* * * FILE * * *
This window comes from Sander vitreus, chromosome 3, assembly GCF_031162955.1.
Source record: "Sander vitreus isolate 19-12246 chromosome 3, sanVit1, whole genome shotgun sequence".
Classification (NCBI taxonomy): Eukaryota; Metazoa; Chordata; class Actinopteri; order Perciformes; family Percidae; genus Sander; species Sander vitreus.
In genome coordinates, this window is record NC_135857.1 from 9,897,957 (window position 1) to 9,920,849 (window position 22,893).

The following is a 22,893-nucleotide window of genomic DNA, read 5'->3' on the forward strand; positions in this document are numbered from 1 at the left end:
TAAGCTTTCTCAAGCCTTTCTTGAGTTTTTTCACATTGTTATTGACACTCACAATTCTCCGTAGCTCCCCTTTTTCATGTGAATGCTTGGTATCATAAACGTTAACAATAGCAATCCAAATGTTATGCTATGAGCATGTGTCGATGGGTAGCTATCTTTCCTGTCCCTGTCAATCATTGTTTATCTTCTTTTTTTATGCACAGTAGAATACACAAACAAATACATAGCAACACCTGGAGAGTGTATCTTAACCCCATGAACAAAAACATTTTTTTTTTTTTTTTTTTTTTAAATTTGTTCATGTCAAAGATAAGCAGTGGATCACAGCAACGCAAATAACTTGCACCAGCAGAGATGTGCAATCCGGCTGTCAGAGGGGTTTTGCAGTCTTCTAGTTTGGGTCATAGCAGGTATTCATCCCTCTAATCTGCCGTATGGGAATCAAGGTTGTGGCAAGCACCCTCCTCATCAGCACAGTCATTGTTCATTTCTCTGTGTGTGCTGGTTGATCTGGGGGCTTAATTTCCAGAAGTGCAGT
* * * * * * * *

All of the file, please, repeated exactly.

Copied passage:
This window comes from Sander vitreus, chromosome 3, assembly GCF_031162955.1.
Source record: "Sander vitreus isolate 19-12246 chromosome 3, sanVit1, whole genome shotgun sequence".
Classification (NCBI taxonomy): Eukaryota; Metazoa; Chordata; class Actinopteri; order Perciformes; family Percidae; genus Sander; species Sander vitreus.
In genome coordinates, this window is record NC_135857.1 from 9,897,957 (window position 1) to 9,920,849 (window position 22,893).

The following is a 22,893-nucleotide window of genomic DNA, read 5'->3' on the forward strand; positions in this document are numbered from 1 at the left end:
TAAGCTTTCTCAAGCCTTTCTTGAGTTTTTTCACATTGTTATTGACACTCACAATTCTCCGTAGCTCCCCTTTTTCATGTGAATGCTTGGTATCATAAACGTTAACAATAGCAATCCAAATGTTATGCTATGAGCATGTGTCGATGGGTAGCTATCTTTCCTGTCCCTGTCAATCATTGTTTATCTTCTTTTTTTATGCACAGTAGAATACACAAACAAATACATAGCAACACCTGGAGAGTGTATCTTAACCCCATGAACAAAAACATTTTTTTTTTTTTTTTTTTTTTAAATTTGTTCATGTCAAAGATAAGCAGTGGATCACAGCAACGCAAATAACTTGCACCAGCAGAGATGTGCAATCCGGCTGTCAGAGGGGTTTTGCAGTCTTCTAGTTTGGGTCATAGCAGGTATTCATCCCTCTAATCTGCCGTATGGGAATCAAGGTTGTGGCAAGCACCCTCCTCATCAGCACAGTCATTGTTCATTTCTCTGTGTGTGCTGGTTGATCTGGGGGCTTAATTTCCAGAAGTGCAGT